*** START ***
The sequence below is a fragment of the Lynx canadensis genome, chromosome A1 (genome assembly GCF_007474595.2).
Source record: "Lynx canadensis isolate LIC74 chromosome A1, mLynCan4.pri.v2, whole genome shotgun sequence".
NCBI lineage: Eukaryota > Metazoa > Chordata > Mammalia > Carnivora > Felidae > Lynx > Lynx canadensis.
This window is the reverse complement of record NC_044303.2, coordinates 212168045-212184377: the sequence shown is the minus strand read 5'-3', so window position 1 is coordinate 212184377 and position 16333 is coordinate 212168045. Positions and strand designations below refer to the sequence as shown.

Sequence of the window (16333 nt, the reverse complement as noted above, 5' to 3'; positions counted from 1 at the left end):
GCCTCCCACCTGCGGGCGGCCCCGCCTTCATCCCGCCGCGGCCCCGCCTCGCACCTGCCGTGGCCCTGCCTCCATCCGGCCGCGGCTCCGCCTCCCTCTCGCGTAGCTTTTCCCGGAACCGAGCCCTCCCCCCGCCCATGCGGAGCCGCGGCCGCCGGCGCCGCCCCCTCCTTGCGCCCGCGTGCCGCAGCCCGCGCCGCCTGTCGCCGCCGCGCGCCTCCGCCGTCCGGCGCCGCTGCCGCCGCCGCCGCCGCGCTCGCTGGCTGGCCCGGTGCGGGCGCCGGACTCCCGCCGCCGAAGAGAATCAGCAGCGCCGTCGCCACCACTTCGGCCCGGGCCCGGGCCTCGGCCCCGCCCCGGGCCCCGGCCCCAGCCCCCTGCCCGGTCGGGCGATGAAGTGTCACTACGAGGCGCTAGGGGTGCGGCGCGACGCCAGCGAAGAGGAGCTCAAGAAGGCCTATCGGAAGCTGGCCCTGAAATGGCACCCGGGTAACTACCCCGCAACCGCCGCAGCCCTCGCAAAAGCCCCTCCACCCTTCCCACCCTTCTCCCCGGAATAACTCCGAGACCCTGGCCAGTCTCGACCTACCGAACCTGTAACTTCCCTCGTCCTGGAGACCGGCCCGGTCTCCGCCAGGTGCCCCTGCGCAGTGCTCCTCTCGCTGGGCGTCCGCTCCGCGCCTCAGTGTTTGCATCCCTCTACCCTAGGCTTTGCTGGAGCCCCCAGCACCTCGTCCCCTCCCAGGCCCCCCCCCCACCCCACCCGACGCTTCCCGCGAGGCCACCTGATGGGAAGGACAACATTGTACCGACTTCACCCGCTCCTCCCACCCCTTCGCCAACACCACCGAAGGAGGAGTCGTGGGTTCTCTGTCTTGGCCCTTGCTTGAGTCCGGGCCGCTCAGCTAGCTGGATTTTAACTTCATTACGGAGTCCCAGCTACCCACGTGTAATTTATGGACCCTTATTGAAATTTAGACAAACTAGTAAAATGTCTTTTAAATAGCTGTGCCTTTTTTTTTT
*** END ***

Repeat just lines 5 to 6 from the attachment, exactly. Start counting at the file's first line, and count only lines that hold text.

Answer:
Sequence of the window (16333 nt, the reverse complement as noted above, 5' to 3'; positions counted from 1 at the left end):
GCCTCCCACCTGCGGGCGGCCCCGCCTTCATCCCGCCGCGGCCCCGCCTCGCACCTGCCGTGGCCCTGCCTCCATCCGGCCGCGGCTCCGCCTCCCTCTCGCGTAGCTTTTCCCGGAACCGAGCCCTCCCCCCGCCCATGCGGAGCCGCGGCCGCCGGCGCCGCCCCCTCCTTGCGCCCGCGTGCCGCAGCCCGCGCCGCCTGTCGCCGCCGCGCGCCTCCGCCGTCCGGCGCCGCTGCCGCCGCCGCCGCCGCGCTCGCTGGCTGGCCCGGTGCGGGCGCCGGACTCCCGCCGCCGAAGAGAATCAGCAGCGCCGTCGCCACCACTTCGGCCCGGGCCCGGGCCTCGGCCCCGCCCCGGGCCCCGGCCCCAGCCCCCTGCCCGGTCGGGCGATGAAGTGTCACTACGAGGCGCTAGGGGTGCGGCGCGACGCCAGCGAAGAGGAGCTCAAGAAGGCCTATCGGAAGCTGGCCCTGAAATGGCACCCGGGTAACTACCCCGCAACCGCCGCAGCCCTCGCAAAAGCCCCTCCACCCTTCCCACCCTTCTCCCCGGAATAACTCCGAGACCCTGGCCAGTCTCGACCTACCGAACCTGTAACTTCCCTCGTCCTGGAGACCGGCCCGGTCTCCGCCAGGTGCCCCTGCGCAGTGCTCCTCTCGCTGGGCGTCCGCTCCGCGCCTCAGTGTTTGCATCCCTCTACCCTAGGCTTTGCTGGAGCCCCCAGCACCTCGTCCCCTCCCAGGCCCCCCCCCCACCCCACCCGACGCTTCCCGCGAGGCCACCTGATGGGAAGGACAACATTGTACCGACTTCACCCGCTCCTCCCACCCCTTCGCCAACACCACCGAAGGAGGAGTCGTGGGTTCTCTGTCTTGGCCCTTGCTTGAGTCCGGGCCGCTCAGCTAGCTGGATTTTAACTTCATTACGGAGTCCCAGCTACCCACGTGTAATTTATGGACCCTTATTGAAATTTAGACAAACTAGTAAAATGTCTTTTAAATAGCTGTGCCTTTTTTTTTT